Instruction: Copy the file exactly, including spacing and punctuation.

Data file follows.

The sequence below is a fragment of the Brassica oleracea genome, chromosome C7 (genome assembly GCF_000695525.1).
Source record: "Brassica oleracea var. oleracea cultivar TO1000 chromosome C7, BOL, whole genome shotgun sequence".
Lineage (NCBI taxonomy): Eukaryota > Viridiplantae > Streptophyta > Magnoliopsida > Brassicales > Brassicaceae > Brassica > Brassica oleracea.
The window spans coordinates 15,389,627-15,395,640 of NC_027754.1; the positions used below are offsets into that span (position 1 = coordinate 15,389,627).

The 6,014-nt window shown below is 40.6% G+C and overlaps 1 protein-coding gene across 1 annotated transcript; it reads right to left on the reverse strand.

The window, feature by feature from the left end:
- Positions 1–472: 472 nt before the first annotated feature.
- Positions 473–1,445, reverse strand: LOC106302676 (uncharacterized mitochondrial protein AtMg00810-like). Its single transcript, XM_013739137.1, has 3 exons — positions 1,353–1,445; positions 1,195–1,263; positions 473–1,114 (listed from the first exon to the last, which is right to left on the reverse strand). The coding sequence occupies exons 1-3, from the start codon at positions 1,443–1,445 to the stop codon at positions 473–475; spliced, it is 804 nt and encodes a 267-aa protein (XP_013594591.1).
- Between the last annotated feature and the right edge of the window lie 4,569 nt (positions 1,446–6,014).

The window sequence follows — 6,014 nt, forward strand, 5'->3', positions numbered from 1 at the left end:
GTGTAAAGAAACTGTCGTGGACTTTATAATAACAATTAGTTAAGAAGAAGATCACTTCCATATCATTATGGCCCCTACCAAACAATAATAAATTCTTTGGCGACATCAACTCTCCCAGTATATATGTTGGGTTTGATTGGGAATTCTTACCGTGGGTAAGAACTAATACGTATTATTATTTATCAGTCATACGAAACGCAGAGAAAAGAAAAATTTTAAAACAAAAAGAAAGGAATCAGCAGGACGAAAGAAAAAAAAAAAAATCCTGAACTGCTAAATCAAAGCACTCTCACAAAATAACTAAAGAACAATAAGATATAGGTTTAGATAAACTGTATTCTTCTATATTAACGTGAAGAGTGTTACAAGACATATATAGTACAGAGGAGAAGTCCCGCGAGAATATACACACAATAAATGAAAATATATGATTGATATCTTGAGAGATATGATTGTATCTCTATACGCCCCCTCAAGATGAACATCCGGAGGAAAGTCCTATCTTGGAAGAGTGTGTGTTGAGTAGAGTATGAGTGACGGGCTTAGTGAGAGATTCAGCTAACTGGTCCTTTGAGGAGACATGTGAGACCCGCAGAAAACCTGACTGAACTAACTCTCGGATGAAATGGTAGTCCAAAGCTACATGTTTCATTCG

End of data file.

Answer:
The sequence below is a fragment of the Brassica oleracea genome, chromosome C7 (genome assembly GCF_000695525.1).
Source record: "Brassica oleracea var. oleracea cultivar TO1000 chromosome C7, BOL, whole genome shotgun sequence".
Lineage (NCBI taxonomy): Eukaryota > Viridiplantae > Streptophyta > Magnoliopsida > Brassicales > Brassicaceae > Brassica > Brassica oleracea.
The window spans coordinates 15,389,627-15,395,640 of NC_027754.1; the positions used below are offsets into that span (position 1 = coordinate 15,389,627).

The 6,014-nt window shown below is 40.6% G+C and overlaps 1 protein-coding gene across 1 annotated transcript; it reads right to left on the reverse strand.

The window, feature by feature from the left end:
- Positions 1–472: 472 nt before the first annotated feature.
- Positions 473–1,445, reverse strand: LOC106302676 (uncharacterized mitochondrial protein AtMg00810-like). Its single transcript, XM_013739137.1, has 3 exons — positions 1,353–1,445; positions 1,195–1,263; positions 473–1,114 (listed from the first exon to the last, which is right to left on the reverse strand). The coding sequence occupies exons 1-3, from the start codon at positions 1,443–1,445 to the stop codon at positions 473–475; spliced, it is 804 nt and encodes a 267-aa protein (XP_013594591.1).
- Between the last annotated feature and the right edge of the window lie 4,569 nt (positions 1,446–6,014).

The window sequence follows — 6,014 nt, forward strand, 5'->3', positions numbered from 1 at the left end:
GTGTAAAGAAACTGTCGTGGACTTTATAATAACAATTAGTTAAGAAGAAGATCACTTCCATATCATTATGGCCCCTACCAAACAATAATAAATTCTTTGGCGACATCAACTCTCCCAGTATATATGTTGGGTTTGATTGGGAATTCTTACCGTGGGTAAGAACTAATACGTATTATTATTTATCAGTCATACGAAACGCAGAGAAAAGAAAAATTTTAAAACAAAAAGAAAGGAATCAGCAGGACGAAAGAAAAAAAAAAAAATCCTGAACTGCTAAATCAAAGCACTCTCACAAAATAACTAAAGAACAATAAGATATAGGTTTAGATAAACTGTATTCTTCTATATTAACGTGAAGAGTGTTACAAGACATATATAGTACAGAGGAGAAGTCCCGCGAGAATATACACACAATAAATGAAAATATATGATTGATATCTTGAGAGATATGATTGTATCTCTATACGCCCCCTCAAGATGAACATCCGGAGGAAAGTCCTATCTTGGAAGAGTGTGTGTTGAGTAGAGTATGAGTGACGGGCTTAGTGAGAGATTCAGCTAACTGGTCCTTTGAGGAGACATGTGAGACCCGCAGAAAACCTGACTGAACTAACTCTCGGATGAAATGGTAGTCCAAAGCTACATGTTTCATTCG